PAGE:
There's a hard non-licorice flavored version that's sold all over Italy called carbone. This might be a stretch, but that area of Illinois coal country was largely populated by Italian immigrants, and maybe there is a connection. Though I'm uncertain if the influx was as early as 1872.


    It's not licorice or anise flavored. It did originate in England and was brought over by a woman whose husband died in the 02/16/1883 Diamond IL coal mine disaster. The candy is known as G-Shaft after the shaft that flooded and where the men died. The candy recipe was bought out from the originating family, who lived in Braidwood IL, by http://www.danshomemadecandies.com in Joliet IL. It is now available online and in store year round and is just as good as it was way back then.[/quote]

    The area of Coal City, Diamond, Braidwood were populated by the Italian, Irish, Czech immigrants. My Irish descendants came over in 1881 and I'm sure there were other heritages already in the area before that.
  • Post #16 - January 29th, 2012, 12:22 am
    Post #16 - January 29th, 2012, 12:22 am Post #16 - January 29th, 2012, 12:22 am
    David Hammond wrote:C2,

    Yes, I noticed this thread on CH and thought it might be good to follow up on...thanks for doing it for me.

    I usually troll the aisles at Walgreen's in search of new and unusual "penny candy"; I'm surprised that I missed this one.

    David



    It never was considered a penny candy as far back as I can remember and I grew up on it in that area.
  • Post #17 - January 29th, 2012, 11:06 am
    Post #17 - January 29th, 2012, 11:06 am Post #17 - January 29th, 2012, 11:06 am
    Tahoe Teddy,

    My only access to the this recipe was one clipped above, which does use anise (licorice) flavoring.

    I had heard a few months ago about Dan's, what I have not yet done is contact them about it.

    I knew they stopped making it after a key death with the final blow a shortage of sugar during WWII. I had heard the family was holding tight to the recipe, though a local Joliet Pharmacy would make some around Christmas. I had the sense this pharmacy was not to the original recipe, but a close approximation.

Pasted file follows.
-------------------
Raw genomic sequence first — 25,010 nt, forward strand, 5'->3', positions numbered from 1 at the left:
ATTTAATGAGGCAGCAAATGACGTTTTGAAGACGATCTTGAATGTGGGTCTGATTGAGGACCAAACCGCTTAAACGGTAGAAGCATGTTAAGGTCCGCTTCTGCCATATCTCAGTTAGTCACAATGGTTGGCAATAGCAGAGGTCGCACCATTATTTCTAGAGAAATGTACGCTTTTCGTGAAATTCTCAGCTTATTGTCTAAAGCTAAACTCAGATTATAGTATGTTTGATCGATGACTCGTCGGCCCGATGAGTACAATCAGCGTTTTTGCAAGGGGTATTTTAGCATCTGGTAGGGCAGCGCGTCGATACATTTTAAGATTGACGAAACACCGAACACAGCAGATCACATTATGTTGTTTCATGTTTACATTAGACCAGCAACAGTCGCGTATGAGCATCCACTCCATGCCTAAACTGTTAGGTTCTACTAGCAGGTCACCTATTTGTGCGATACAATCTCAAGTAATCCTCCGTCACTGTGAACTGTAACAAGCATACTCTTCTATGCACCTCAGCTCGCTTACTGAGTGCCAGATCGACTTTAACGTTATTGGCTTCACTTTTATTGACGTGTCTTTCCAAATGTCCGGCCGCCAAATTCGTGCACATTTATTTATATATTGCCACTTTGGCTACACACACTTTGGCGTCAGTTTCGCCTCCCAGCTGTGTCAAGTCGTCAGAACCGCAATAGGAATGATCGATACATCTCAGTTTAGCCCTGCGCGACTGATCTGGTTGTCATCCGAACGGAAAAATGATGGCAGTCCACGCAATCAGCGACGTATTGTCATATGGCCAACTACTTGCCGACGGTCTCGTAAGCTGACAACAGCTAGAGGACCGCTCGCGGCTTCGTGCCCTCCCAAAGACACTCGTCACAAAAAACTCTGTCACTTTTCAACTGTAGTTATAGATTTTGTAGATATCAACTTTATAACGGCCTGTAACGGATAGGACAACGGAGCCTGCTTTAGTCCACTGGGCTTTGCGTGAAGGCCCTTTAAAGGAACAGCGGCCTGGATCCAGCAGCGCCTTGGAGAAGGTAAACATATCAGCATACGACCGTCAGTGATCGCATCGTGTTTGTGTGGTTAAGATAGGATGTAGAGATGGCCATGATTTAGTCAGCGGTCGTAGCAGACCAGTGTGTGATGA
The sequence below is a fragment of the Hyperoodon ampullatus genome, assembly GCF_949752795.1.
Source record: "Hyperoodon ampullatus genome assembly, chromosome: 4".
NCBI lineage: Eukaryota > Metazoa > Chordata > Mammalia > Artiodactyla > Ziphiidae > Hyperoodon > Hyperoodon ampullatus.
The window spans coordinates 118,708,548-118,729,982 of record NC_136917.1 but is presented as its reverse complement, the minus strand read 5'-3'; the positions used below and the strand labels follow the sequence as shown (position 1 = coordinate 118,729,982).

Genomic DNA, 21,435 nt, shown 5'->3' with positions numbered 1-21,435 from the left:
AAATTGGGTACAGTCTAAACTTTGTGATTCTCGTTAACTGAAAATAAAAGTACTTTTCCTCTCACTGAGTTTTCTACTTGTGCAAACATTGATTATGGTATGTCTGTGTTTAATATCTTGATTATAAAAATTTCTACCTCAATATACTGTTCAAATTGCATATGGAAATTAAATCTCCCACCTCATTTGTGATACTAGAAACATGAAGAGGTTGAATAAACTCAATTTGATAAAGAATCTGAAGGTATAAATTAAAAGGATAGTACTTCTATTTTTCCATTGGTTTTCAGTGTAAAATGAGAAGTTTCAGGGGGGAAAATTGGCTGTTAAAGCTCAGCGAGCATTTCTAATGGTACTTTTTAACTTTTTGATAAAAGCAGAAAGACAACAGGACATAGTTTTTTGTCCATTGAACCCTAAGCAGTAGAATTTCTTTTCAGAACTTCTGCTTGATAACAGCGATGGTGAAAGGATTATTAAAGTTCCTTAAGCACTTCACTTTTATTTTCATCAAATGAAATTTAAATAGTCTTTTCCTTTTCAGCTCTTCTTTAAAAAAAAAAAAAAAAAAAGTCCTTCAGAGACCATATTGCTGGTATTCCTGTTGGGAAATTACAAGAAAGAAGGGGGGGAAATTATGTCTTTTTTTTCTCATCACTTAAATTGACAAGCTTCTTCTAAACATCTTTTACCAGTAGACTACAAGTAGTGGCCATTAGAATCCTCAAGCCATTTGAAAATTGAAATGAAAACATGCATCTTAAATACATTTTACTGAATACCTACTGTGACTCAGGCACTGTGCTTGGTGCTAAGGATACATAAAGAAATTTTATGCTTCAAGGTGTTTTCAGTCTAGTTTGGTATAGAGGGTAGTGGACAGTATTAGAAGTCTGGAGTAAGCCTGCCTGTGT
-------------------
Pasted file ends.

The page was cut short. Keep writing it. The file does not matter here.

It has been on my short list of things to do to get down to Dan's for their G-shaft candy. Dan's also has a great reputation with LTH for their caramel apples.

    Regards,
    Cathy2

    "You'll be remembered long after you're dead if you make good gravy, mashed potatoes and biscuits." -- Nathalie Dupree
    Facebook, Twitter, Greater Midwest Foodways, Road Food 2012: Podcast
  • Post #18 - January 29th, 2012, 7:25 pm
    Post #18 - January 29th, 2012, 7:25 pm Post #18 - January 29th, 2012, 7:25 pm
    Hi Cathy! I live out of state from IL, but just ordered some online from Dan's www.danshomemadecandies.com . They have awesome caramel corn too.
    Tahoe Teddy


    Cathy2 wrote:Tahoe Teddy,

    My only access to the this recipe was one clipped above, which does use anise (licorice) flavoring.

    I had heard a few months ago about Dan's, what I have not yet done is contact them about it.

    I knew they stopped making it after a key death with the final blow a shortage of sugar during WWII. I had heard the family was holding tight to the recipe, though a local Joliet Pharmacy would make some around Christmas. I had the sense this pharmacy was not to the original recipe, but a close approximation.

    It has been on my short list of things to do to get down to Dan's for their G-shaft candy. Dan's also has a great reputation with LTH for their caramel apples.

    Regards,

Contact

About

Team

Advertize

Close

Chat

Articles

Guide

Events

more